Denials and fabrications

 

Challenges to autocratic organisations are invariably met by efforts to intimidate their critics and, if they cannot be silenced, to discredit them. Sinn Féin and the republican movement have a solid record in that regard. Their initial treatment of Maíria Cahill, a young Belfast woman who alleged she was raped by an IRA member and then interrogated – in the presence of the accused – by members of a kangaroo court, were the actions of an inherently misogynist organisation. Taoiseach Enda Kenny and Fianna Fáil leader Micheál Martin compared its response to that of the Catholic hierarchy when confronted by cases of clerical sex abuse. Sinn Féin president Gerry Adams even offered the bishops’ excuse of “a lack of understanding” in defence of what took place.

Mr Adams claims that his political opponents are exploiting Ms Cahill’s story for low political ends and there is no doubt that the controversy is playing out against the backdrop of a highly competitive political environment. But as insults and allegations are traded in the Dáil, it is important to remember that Ms Cahill is the victim in all of this. Not alone was she raped and abused as a teenager in 1997 – something a number of Sinn Féin TDs now acknowledge – she lost her home because of her refusal to remain silent within a rigidly-controlled community. Her challenge to Mr Adams’s version of events led on to allegations that she was pursuing a dissident republican agenda. She has been treated atrociously.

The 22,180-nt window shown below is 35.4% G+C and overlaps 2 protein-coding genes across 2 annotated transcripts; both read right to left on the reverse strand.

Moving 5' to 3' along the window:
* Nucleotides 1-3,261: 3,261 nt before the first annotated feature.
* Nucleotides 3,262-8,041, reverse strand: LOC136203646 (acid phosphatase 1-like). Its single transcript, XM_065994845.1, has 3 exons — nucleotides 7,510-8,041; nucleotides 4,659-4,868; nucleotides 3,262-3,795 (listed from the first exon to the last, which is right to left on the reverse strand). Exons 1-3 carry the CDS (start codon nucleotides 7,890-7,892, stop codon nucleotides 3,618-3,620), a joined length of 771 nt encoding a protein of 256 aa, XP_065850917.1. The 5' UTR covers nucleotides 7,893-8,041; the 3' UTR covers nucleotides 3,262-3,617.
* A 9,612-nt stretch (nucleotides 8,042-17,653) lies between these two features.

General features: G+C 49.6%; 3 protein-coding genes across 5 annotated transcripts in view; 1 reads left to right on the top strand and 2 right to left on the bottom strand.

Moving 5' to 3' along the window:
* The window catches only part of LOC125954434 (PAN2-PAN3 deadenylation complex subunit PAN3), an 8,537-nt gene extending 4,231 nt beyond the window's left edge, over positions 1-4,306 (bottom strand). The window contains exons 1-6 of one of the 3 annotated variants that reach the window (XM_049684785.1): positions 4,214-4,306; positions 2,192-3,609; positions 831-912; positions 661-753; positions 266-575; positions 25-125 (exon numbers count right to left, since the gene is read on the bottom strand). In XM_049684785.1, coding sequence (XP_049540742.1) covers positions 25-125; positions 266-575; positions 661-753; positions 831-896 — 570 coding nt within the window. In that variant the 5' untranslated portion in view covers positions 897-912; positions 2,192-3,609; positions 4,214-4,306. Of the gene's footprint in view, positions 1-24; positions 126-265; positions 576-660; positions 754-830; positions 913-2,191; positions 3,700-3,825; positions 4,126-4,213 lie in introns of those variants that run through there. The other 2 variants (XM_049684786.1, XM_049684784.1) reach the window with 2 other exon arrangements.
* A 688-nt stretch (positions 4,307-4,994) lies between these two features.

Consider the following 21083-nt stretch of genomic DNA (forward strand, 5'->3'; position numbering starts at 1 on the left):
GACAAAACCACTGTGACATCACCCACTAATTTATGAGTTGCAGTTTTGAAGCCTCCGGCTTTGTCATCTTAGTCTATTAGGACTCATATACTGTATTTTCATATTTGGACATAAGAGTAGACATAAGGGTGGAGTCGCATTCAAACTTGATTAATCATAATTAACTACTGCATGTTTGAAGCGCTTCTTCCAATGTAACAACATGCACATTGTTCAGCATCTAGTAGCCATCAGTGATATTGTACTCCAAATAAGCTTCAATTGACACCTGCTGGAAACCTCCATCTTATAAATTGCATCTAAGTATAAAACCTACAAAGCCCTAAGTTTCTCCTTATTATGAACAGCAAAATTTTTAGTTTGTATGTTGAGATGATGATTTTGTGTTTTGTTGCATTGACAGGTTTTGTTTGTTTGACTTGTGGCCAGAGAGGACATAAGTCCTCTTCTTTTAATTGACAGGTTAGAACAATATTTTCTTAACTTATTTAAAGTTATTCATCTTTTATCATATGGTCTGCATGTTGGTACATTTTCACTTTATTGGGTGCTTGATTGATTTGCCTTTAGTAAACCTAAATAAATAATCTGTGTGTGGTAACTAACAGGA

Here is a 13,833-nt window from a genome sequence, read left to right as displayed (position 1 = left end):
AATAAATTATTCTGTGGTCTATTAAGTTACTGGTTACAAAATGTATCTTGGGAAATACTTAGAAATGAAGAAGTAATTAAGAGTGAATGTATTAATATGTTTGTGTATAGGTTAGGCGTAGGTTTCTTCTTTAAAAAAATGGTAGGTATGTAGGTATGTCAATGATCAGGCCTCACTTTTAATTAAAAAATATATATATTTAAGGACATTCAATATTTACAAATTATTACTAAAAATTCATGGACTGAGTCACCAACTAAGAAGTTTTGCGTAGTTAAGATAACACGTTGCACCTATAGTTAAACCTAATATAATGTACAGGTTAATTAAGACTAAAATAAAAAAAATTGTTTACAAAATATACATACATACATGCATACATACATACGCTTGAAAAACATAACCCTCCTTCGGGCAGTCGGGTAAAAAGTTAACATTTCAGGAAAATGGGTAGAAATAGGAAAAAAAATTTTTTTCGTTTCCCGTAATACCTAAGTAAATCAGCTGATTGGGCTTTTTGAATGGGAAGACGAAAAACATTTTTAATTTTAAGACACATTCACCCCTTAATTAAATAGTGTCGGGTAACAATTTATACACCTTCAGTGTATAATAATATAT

The Police Ombudsman of Northern Ireland and its Director of Public Prosecutions have expressed concern about the manner in which her case was handled by the PSNI. A special inquiry has been ordered into why there was a four-year delay in bringing the matter before the courts. The impact of such a delay and the inevitable pressure it places on a complainant is well documented in rape cases.

Mr Adams has insisted there was no attempt at a cover-up and that he urged Ms Cahill to go to the RUC. His protests are risible. Indications that, in other sexual abuse cases, IRA offenders were sent South as punishment are disturbing and could damage the party’s election prospects. Denials and fabrications are major weapons in Mr Adams’s armoury. That might be understandable in a twilight world of subversion and terror. But, as the leader of a party that espouses democratic principles in the aftermath of the Belfast Agreement, higher standards are required. His values and integrity became matters of public discussion in the past year because of the murder of Jean McConville and the sexual abuse of his niece. On each occasion – and in spite of glaring inconsistencies – Sinn Féin politicians resolutely defended him. As the party seeks to broaden its appeal in this State and share in government, however, such unconditional support may become a liability.